Ilili's chewy ice cream

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Ilili owner Philippe Massoud stretches chewy ice cream.

Ilili owner Philippe Massoud stretches chewy ice cream. Photograph: Roxana Marroquin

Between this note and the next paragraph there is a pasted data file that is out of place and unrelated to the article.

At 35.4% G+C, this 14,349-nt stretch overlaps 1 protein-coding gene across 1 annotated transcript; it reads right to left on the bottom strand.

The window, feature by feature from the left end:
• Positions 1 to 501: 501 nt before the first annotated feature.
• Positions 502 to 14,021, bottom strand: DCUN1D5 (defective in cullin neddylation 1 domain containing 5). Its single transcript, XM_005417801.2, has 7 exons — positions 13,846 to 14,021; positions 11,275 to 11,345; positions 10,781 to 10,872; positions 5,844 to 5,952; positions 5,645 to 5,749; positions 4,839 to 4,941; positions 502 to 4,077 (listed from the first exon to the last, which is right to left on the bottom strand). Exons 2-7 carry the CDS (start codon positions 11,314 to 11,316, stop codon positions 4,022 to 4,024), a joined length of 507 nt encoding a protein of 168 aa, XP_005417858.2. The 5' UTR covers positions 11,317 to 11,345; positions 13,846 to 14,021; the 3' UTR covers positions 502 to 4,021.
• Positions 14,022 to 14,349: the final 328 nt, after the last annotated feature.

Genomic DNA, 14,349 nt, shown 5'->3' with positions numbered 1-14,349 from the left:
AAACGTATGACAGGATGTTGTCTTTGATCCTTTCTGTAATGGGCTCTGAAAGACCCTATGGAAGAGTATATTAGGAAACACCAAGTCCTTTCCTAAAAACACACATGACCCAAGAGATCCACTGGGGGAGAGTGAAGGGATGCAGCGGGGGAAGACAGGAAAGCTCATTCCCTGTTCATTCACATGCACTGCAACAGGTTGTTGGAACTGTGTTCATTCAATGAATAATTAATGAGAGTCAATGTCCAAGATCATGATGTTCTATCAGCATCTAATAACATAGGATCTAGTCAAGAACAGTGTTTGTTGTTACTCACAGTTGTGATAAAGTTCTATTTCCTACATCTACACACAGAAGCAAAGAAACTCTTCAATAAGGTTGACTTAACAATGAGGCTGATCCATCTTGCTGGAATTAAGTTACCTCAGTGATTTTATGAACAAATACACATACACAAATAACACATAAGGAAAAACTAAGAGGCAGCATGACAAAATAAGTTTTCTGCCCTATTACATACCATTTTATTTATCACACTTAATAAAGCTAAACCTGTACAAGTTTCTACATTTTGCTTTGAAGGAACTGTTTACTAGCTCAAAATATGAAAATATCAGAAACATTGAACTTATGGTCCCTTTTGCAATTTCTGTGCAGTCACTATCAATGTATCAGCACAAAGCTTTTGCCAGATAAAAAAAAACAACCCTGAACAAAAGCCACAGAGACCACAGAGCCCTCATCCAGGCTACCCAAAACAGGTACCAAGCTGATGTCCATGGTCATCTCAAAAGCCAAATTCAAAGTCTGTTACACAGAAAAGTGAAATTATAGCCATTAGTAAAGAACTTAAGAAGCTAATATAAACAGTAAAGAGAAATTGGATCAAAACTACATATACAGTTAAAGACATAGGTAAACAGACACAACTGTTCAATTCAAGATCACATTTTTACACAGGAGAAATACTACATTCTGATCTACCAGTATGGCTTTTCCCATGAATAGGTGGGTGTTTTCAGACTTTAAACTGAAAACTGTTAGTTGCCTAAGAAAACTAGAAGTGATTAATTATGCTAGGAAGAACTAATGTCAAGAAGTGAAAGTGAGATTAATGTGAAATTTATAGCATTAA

Imagine your ice cream isn’t creamy and dense, but stretchy like taffy, or melting while still seemingly solid. It would be tempting to chalk it up to the work of some zany chef tooling around with chemicals and turning food logic on its head. But that’s not the case at ilili (236 Fifth Ave between 27th and 28th Sts, 212-683-2929), where chef Philippe Massoud makes chewy ice cream ($9 for three scoops) that boggles the mind, using age-old techniques. In order to achieve the springy texture of his confection, which comes in pistachio and ashta (milk) flavors, he follows a traditional Lebanese recipe—albeit one aided greatly by modern machinery. Massoud works in small batches, making an eggless base of milk, sugar, flavorings and a solution of salep, the powdered tuber of an orchid native to Turkey that acts as a thickener and gives the dessert its gummy consistency. After the mixture passes through an ice cream machine and Massoud kneads it in a bread mixer, it’s transformed into a thick and pliant mass that you can stretch with your hands. In the mouth, it’s like an ice cream marshmallow, cold and spongy, slowly dissolving while remaining chewable. Though he just introduced the dessert last summer, Massoud, somewhat of an ice cream freak, is excitedly whipping up new flavors—halawe (pistachio halvah) and chocolate will be available later this month—and he’s planning an expansion into to-go cartons. Now that’s something we can sink our teeth into.

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